Anyways, a few thoughts there on RESTful SOA design and implementation. I haven't digged into the semantics of modeling a full SOA yet, nor talked much about pipeline XML schemas (although the APP protocol is a good hint), system introspection through things like WADL, or even the hidden benefits of ROA (resource-oriented architectures). So. More to come, then. Until then, happy hacking.
30 August 2007
But first ; thanks! Thank you to all those people who have written me, most of you strangers that feel my pain and share my sentiments. I'm a bit overwhelmed by it all, because, frankly, I thought I was quite alone in this. I knew about a few people in drips and drabs that agrees with some of my views on all things library related, but most of them were also happy to keep up the long, dwindling battle it is to change such a huge culture. I've received mail from people from all around the world, and I feel honored that you took the time to pass on some words of encouragement. It's meant a lot to me.
Secondly, I need to explain why I've taken this resignation path. I've got three little kids (7 years, 4 years and 2 months), a wonderful wife, and a ball-crazy dog. They are the most important things in the world to me, and I will do anything for them, anything to make them happy. And the truth is that I'm not a happy daddy and a father these days. I'm quite an emotional guy, and yes, my work-life does affect my emotions into my private life. I'm becoming more and more grumpy, impatient and depressed. And I've decided that this madness has got to stop.
Anyways, on to more specifics. As with all things, there's always more than one reason for why something happens, and in my case there's specifically two ;
- The current open discussion
- Internal workings at my own library
The current open discussion
The current open discussion refers to the various online media where librarians and interests talk about all things library related. My participation is mostly in the NGC4LIB mailing-list, a list of amazing and wonderful people. Even the ones that I disagree with the most are actually really nice and smart.
What, exactly, is it that we're talking about? Some days it's hard to understand what the discussions really are all about, because we're really talking about such a broad sweeping domain that's almost as large as all human understanding and its integration with our cultural institutions and ideals. We peck at the corner of MARC, or tickle the notion of what a book is, or poke fun at epistemology, or ... any little thing we can think of. Almost no subject doesn't fit the "library world." So. What are we talking about?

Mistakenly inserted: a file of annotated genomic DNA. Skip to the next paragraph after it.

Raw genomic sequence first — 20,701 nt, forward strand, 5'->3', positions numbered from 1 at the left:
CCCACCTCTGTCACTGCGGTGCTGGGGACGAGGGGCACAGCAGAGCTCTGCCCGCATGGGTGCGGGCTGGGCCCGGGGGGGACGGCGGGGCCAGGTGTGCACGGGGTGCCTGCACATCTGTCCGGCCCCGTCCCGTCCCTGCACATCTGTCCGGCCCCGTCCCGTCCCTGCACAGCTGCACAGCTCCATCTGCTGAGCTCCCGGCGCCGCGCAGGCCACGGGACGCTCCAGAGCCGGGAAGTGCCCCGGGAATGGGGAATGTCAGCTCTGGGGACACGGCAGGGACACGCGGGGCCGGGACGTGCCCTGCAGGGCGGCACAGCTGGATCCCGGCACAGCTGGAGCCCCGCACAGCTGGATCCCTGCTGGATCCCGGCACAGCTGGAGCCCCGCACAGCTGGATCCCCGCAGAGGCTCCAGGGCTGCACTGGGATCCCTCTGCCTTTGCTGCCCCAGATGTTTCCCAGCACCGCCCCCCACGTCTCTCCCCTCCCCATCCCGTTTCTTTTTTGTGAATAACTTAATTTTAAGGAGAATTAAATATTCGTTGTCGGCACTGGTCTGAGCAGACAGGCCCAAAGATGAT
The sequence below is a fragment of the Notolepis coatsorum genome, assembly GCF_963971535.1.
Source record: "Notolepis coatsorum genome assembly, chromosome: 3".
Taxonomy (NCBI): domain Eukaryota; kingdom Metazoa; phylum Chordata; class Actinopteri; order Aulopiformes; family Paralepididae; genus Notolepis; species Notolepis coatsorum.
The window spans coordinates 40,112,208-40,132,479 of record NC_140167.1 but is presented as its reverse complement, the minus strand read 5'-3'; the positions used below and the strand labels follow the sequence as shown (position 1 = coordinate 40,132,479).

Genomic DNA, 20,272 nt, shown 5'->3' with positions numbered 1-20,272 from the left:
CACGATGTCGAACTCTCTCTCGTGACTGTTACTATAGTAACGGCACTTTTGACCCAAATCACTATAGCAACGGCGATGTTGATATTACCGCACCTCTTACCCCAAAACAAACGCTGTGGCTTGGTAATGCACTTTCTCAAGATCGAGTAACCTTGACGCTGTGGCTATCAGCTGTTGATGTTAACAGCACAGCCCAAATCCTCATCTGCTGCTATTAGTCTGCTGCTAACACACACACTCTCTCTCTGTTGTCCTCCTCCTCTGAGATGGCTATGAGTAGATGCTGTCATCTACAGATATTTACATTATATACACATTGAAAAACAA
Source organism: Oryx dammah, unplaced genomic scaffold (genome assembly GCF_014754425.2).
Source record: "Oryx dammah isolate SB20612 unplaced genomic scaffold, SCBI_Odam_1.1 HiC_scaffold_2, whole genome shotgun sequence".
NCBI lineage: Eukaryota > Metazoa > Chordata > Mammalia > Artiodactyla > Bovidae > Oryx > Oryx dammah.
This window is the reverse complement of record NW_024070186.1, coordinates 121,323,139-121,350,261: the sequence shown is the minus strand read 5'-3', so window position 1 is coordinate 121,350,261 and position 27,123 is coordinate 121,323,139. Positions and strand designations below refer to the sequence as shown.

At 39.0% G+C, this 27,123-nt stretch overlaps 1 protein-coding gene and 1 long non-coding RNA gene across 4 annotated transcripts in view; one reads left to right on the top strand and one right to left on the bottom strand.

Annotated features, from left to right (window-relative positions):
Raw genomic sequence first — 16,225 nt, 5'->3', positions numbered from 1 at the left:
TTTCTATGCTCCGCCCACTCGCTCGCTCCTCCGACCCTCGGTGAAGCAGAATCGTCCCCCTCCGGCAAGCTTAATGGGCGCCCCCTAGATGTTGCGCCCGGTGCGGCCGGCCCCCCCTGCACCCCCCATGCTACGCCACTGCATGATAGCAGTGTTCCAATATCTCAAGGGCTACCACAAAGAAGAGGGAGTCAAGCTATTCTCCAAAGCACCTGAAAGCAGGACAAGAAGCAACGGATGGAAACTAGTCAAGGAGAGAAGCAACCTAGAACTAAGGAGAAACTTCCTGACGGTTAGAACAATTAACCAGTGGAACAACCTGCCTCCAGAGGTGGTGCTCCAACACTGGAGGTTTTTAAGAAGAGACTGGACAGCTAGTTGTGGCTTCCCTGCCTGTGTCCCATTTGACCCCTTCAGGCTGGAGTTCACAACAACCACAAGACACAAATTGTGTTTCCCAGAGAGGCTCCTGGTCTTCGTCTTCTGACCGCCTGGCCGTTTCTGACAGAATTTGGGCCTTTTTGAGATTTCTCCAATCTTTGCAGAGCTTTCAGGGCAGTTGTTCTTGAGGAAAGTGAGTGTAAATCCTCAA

When we indeed dig into the more philosophical side of things we have huge discussions where most people agree. Then we get into the whole design of those ideas, and we split into various interest groups. And then we start talking implementation, and then things really break apart. But all of this is actually ok; it's fine to disagree, to spar with each other, suss it out.
But it's all online. It's all talk. It's not going anywhere. The mailing-list is a collection of dreamers and thinkers, people who'd like to change things but rarely have the opportunity to do so. Sure, there might be dribbles of influence dripping off here to other places, but it's small potatoes compared to what, in my opinion, the library need. And what it needs is serious leadership by people who understand what to do and have got the balls to do it. I think librarians are far to nice to each other to make big decisions that carry any influx of controversy.
I hear stories from the distant past of the library world where those people indeed made those decisions, people who had an impact far outside the library world, and librarians were united to solve some really big problems. Lately, not so much. Lately, not much at all. Lately, it's all about money and resources. Lately, it's all about fear.